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November 05, 2001
Media Relations, LHSC
519-685-8500, ext. 74772
Robotic Telesurgery Live at OHA Convention
Canada's new National Surgical Robotics Centre demonstrates telementoring in surgery
(LONDON, Ontario) - Sharing the remote takes on new meaning with the latest in robotic technology demonstrated by London doctors today at the Ontario Hospital Association (OHA) Convention in Toronto. In a live demonstration, doctors from London Health Sciences Centre (LHSC), a world leader in robotic surgery, and the new national surgical robotics centre in London, Canadian Surgical Technologies and Advanced Robotics (CSTAR), showed how the new frontier of robotic surgery is going to change the face of health care.
Dr. Reiza Rayman, CSTAR Director of Research and Business Operations, and Dr. Richard Malthaner, LHSC Thoracic Surgeon, showcased the technology of robotics and telementoring in surgery. The robots used were the voice-controlled AESOP endoscope positioning system, and the SOCRATES Robotic Telecollaboration System by Computer Motion.
Dr. Rayman was in Toronto and guided Dr. Malthaner through a lung biopsy 200 kilometres away in an operating room at the University Campus of LHSC. Both doctors were able to see and hear one another through videoconferencing technology. Using the robot called SOCRATES, Dr. Rayman had remote manipulation of the AESOP robotic endoscopic camera inside the patient in London. The technology of telestration allowed Dr. Rayman to draw on an electronic tablet to point out anatomical landmarks on the view from the endoscopic camera to Dr. Malthaner. The telestration drawings appear simultaneously on the video output that Dr. Malthaner sees in the operating room.
Dr. Rayman says, "Robotics is allowing us to create the next step in minimally-invasive surgery. The SOCRATES and AESOP robotic technology has opened the door to the future where surgical expertise can be offered virtually anywhere without actually having to travel."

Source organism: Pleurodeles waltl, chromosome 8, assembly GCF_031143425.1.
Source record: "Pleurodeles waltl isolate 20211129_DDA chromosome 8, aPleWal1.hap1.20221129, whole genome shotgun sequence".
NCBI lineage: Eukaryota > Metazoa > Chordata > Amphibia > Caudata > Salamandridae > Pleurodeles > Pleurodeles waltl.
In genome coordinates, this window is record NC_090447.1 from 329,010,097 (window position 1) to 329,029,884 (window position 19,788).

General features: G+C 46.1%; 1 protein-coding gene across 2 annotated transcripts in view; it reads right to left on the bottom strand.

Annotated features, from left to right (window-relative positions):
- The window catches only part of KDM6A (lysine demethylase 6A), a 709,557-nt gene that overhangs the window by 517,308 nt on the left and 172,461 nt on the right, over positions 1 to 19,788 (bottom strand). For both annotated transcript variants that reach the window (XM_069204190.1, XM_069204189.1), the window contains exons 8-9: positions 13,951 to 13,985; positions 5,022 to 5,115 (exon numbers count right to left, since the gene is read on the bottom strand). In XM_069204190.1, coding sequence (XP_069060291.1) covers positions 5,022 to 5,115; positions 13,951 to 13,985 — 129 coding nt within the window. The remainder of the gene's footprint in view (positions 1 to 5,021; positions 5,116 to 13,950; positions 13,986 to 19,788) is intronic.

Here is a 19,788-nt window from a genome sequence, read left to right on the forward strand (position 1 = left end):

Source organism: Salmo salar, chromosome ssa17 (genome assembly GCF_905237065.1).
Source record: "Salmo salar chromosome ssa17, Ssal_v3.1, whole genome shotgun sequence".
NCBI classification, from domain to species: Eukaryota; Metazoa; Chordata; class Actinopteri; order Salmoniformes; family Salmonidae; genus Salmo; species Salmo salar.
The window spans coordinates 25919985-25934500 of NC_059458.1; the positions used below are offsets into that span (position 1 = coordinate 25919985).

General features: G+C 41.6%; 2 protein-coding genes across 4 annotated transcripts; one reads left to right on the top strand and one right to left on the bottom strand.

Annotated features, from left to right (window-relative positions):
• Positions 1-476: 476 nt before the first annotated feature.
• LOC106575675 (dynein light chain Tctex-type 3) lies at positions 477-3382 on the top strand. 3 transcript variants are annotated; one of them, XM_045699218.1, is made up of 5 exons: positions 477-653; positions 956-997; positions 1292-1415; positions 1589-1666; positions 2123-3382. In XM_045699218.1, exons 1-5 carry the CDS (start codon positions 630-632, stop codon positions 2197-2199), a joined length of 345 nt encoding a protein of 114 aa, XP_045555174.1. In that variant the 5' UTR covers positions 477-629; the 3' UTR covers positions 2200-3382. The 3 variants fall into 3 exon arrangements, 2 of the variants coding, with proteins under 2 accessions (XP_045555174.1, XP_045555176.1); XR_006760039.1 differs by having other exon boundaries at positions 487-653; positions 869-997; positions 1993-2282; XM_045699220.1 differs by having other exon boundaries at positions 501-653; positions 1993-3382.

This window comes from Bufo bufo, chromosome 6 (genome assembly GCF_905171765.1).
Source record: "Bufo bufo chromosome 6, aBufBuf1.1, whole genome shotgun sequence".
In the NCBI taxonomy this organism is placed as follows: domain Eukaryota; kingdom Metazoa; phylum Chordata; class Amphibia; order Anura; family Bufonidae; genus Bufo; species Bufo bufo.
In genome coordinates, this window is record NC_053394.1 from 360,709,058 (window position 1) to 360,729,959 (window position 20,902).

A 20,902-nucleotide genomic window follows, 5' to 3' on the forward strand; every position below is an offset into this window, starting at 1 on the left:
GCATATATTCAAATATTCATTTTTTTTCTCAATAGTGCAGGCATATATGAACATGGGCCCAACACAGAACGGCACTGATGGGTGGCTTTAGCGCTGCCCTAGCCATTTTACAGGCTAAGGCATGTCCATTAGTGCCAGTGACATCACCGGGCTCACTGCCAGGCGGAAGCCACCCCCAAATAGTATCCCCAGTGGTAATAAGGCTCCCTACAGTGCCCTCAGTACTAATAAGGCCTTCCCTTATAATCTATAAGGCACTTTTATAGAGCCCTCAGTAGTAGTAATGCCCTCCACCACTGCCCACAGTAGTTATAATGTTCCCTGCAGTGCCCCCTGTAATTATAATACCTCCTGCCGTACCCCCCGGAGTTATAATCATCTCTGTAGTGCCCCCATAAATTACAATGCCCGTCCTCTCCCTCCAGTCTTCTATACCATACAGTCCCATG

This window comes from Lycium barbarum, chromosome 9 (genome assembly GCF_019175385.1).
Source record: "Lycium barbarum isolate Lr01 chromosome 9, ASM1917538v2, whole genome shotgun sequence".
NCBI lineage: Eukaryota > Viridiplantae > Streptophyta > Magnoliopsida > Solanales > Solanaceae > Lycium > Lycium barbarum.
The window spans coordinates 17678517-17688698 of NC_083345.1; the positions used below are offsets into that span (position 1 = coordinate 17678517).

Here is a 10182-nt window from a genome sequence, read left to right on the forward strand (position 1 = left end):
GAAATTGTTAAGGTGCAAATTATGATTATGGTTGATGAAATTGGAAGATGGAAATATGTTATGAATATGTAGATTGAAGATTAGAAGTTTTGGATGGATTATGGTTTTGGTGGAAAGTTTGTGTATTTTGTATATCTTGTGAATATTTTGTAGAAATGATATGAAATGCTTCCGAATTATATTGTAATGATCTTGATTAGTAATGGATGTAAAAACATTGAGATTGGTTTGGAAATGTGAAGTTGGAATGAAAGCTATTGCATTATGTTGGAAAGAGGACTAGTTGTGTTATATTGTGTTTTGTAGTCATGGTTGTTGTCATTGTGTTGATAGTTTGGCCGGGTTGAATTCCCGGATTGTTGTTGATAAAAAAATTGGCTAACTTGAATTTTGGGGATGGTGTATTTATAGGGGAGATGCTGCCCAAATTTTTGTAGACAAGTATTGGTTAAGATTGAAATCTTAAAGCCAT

In February of this year, Dr. Malthaner was one of the surgeons involved in the world's first surgery to use telementoring using the remote control technology of the SOCRATES robot. Dr. Malthaner says, "Telementoring and telesurgery provides a live, second opinion in the operating room. For patients, it means the expert comes to the patient, instead of the patient to the expert."
LHSC President and CEO, Tony Dagnone, says, "Our vision for the future is that surgical robotics will allow a major teaching centre like LHSC to mentor surgeons in community hospitals. The patients will also benefit by receiving care right where they live."
CSTAR is a joint effort between LHSC and the Lawson Health Research Institute (LHRI) in London. Construction of the new national surgical robotics centre is expected to begin later this fall at LHSC's University Campus. CSTAR will bring together engineers, scientists, information technologists and clinicians working on multidisciplinary project teams to advance surgical robotics. CSTAR will serve as a global nexus for the growth and commercialization of this vital new field of health care that will become the established standard within five to seven years. The new technologies developed at CSTAR will mean shorter hospital stays and improved outcomes for patients, as well as decreased annual health care costs by millions of dollars.
In September 1999, London Health Sciences Centre completed the world's first robotically assisted, closed chest, single coronary bypass surgery on a beating heart. The surgery was the work of Dr. Douglas Boyd, LHSC Cardiac Surgeon, and Director of CSTAR.
CSTAR's Dr. Reiza Rayman telementored Dr. Richard Malthaner, LHSC Thoracic Surgeon, who was 200 kilometres away in London performing a lung biopsy. Dr. Rayman also demonstrated the use of Telestration.